Want to Be an Effective Leader? Get a Full Night’s Sleep
A series of recent studies highlights numerous ways that sleep deprivation negatively affects the ability of leaders to do their job properly. (Take the hint!)
Want to get a little better at leading your organization? A good night’s sleep might help.
In fact, a not-so-good night’s sleep might actually be a big problem when it comes to your leadership capabilities. Recent research from Iowa State University finds that people who lose a couple of hours of sleep might actually be more irritable, more likely to get angry, and possibly less able to adapt to tough situations.
The study researched two groups of people—one that got a normal night’s sleep and one that cut the amount of sleep they got by two to four hours a night. The study subjected them to irritating conditions and found that those who were tired tended to react more negatively to the situations.
“Despite typical tendencies to get somewhat used to irritating conditions—an uncomfortable shirt or a barking dog—sleep-restricted individuals actually showed a trend toward increased anger and distress, essentially reversing their ability to adapt to frustrating conditions over time,” researcher Zlatan Krizan said in a news release.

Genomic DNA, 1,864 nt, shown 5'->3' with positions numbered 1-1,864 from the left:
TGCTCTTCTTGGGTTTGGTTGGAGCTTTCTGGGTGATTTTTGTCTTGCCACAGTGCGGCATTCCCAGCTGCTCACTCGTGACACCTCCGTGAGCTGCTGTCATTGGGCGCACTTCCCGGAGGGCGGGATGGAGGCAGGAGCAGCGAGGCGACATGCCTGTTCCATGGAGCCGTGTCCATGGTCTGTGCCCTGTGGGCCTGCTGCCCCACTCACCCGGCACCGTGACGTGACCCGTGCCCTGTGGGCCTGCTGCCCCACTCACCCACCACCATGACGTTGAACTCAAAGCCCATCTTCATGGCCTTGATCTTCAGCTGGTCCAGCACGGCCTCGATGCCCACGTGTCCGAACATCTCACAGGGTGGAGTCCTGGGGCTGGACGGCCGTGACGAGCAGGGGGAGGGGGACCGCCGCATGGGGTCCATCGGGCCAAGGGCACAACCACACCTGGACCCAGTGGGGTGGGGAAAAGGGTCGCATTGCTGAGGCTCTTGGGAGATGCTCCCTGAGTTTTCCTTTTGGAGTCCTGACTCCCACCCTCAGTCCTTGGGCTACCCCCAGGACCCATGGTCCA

(Of course, as many association pros know, often the irritating conditions are more dramatic and nuanced than an ill-fitting shirt.)
Another problem that lack of sleep might cause? A tendency toward increased risk. A separate 2017 study from researchers at Switzerland’s University of Zurich found that as people keep putting off needed rest, they become more and more likely to take bigger risks as the sleep deprivation builds.
And the scariest part? Apparently, the issue was least obvious to the people in the study who were becoming sleep-deprived, who said they didn’t see any difference.
“We therefore do not notice that we are acting riskier when suffering from a lack of sleep,” the study’s coauthor, neurology professor Christian Baumann, told Forbes.
And then there’s the problem of charisma, which is also negatively affected by lack of sleep. In a 2016 study, researchers, including University of Washington Business Professor Christopher Barnes, found that sleep deprivation has a direct effect on a leader’s ability to be seen as authoritative.
“People don’t think, ‘Wow, that guy must be working hard to be so tired,’” Barnes told Inc. last year. “Instead what they see is, ‘This person is not especially articulate. They are not looking very smart. They are not looking very charismatic.’ You are just much less impressive when you are sleep-deprived.”
So, even if you have a big task in front of you, don’t skimp on sleep. You might just be shooting yourself in the foot.
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